Results and discussion
A common use of microarrays is to compare two samples, for example, a treatment and a control, to identify genes that are differentially expressed. We constructed a control dataset to mimic this scenario using 3,860 individual cRNAs of known sequence in a concentration range similar to what would be used in an actual experimental situation (see Materials and methods). The cRNAs were divided into two samples - 'constant' (C) and 'spike' (S) - and each sample was hybridized in triplicate to Affymetrix GeneChips (six chips total). The S sample contains the same cRNAs as the C sample, except that selected groups of approximately 180 cRNAs each are present at a defined increased concentration compared to the C sample (Figure 1, Table 1). Out of the 3,860 cRNAs, 1,309 were spiked in with differing concentrations between the S and C samples. The rest (2,551) are present at identical relative concentration in each sample, to serve as a guide for normalization between the two sets of microarrays. For the sake of consistency with typical discussions of microarray experiments, we sometimes refer to the cRNAs with positive log fold changes as DEGs, despite their not representing true gene-expression data.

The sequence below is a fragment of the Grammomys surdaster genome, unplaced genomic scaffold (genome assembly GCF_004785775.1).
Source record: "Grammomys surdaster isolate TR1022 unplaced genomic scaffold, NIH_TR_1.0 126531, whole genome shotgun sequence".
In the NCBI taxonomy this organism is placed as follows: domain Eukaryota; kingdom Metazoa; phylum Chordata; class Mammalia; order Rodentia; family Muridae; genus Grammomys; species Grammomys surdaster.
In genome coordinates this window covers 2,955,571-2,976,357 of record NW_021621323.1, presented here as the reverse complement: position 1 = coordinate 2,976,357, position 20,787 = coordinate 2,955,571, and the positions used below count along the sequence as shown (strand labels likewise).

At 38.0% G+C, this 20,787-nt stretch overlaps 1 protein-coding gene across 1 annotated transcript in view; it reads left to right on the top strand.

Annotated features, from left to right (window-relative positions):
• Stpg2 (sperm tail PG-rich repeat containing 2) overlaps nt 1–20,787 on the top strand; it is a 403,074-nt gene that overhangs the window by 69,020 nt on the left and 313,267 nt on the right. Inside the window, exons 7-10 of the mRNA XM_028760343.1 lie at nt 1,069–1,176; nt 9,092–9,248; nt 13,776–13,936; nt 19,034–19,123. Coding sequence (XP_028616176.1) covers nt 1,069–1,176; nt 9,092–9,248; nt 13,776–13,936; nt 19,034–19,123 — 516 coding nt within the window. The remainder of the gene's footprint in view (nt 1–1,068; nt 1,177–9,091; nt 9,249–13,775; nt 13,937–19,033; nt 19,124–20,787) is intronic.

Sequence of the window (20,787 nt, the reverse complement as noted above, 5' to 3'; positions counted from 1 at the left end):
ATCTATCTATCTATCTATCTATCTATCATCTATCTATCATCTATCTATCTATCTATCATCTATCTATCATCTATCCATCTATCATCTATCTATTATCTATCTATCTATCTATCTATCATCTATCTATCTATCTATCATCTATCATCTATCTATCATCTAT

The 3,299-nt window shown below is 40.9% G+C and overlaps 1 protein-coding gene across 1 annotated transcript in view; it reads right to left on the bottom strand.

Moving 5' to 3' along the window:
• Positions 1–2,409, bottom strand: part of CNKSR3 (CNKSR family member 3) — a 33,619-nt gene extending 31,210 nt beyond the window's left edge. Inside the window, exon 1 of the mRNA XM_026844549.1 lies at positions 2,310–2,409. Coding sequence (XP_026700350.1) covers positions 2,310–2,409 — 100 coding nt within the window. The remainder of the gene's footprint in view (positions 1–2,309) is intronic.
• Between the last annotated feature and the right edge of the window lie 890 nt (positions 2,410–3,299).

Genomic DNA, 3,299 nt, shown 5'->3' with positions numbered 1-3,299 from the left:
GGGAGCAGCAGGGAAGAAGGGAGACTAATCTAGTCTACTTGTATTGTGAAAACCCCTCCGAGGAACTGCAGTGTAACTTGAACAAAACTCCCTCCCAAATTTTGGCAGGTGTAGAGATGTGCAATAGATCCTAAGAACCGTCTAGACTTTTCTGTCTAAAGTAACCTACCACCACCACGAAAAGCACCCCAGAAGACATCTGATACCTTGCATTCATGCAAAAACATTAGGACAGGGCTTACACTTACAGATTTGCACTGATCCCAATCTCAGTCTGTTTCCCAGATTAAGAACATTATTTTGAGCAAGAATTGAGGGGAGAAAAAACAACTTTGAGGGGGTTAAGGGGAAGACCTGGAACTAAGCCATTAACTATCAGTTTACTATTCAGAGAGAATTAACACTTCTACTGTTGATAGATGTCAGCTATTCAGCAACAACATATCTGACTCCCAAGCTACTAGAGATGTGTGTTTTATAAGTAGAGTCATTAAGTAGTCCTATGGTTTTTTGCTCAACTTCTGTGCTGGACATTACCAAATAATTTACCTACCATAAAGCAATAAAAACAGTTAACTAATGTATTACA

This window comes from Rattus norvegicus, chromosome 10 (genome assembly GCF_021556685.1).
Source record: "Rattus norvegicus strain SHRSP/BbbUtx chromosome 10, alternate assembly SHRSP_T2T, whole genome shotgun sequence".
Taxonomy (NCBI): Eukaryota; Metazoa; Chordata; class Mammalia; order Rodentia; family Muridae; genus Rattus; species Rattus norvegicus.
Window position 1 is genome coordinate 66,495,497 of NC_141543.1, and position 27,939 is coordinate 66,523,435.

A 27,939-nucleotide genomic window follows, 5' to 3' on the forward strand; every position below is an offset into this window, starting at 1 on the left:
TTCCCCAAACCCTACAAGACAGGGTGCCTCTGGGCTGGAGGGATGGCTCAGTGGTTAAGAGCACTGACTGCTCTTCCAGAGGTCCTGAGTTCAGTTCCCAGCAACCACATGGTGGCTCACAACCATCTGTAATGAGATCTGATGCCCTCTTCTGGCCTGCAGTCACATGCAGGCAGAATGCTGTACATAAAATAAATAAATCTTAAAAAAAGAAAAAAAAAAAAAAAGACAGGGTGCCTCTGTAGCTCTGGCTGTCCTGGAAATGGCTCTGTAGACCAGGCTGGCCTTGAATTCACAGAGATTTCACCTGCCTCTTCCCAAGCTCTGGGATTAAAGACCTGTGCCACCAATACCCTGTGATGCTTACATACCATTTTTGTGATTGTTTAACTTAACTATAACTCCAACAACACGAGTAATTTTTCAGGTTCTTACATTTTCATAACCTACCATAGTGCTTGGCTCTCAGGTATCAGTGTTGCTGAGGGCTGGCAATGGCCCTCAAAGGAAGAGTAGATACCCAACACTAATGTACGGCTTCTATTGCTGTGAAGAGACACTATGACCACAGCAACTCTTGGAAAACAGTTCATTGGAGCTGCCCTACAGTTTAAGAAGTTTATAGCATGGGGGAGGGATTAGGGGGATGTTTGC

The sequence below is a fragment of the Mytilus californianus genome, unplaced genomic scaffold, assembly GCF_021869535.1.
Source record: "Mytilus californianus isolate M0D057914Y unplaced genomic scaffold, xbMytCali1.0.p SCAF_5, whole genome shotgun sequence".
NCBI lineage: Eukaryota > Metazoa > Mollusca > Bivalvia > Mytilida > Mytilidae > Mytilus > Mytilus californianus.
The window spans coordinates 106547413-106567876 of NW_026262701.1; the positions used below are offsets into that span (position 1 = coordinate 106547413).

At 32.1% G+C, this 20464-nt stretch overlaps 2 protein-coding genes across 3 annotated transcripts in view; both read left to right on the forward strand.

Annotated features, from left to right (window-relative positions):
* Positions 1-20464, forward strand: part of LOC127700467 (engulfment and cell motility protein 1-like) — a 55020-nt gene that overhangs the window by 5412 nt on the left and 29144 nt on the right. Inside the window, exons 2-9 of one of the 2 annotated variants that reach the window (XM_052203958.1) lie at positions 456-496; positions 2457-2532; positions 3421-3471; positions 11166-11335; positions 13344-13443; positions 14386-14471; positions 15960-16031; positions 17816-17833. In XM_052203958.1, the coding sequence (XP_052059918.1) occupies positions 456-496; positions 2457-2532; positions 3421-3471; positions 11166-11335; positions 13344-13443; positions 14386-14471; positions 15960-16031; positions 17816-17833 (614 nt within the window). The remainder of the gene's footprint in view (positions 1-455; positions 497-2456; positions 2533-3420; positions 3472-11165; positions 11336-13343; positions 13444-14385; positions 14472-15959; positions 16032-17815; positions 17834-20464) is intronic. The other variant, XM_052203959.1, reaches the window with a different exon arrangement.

Assignment of Affymetrix probe sets to DGC clones
In the Affymetrix GeneChip design, the expression level of each RNA species is reported by a probe set, which in the DrosGenome1 chip  comprises 14 oligonucleotide probe pairs. Each probe pair contains two 25-mer DNA oligonucleotide probes; the perfect match (or PM) probe matches perfectly to the target RNA, and the mismatch (or MM) probe is identical to its PM partner probe except for a single homomeric mismatch at the central base-pair position, and thus serves to estimate nonspecific signal.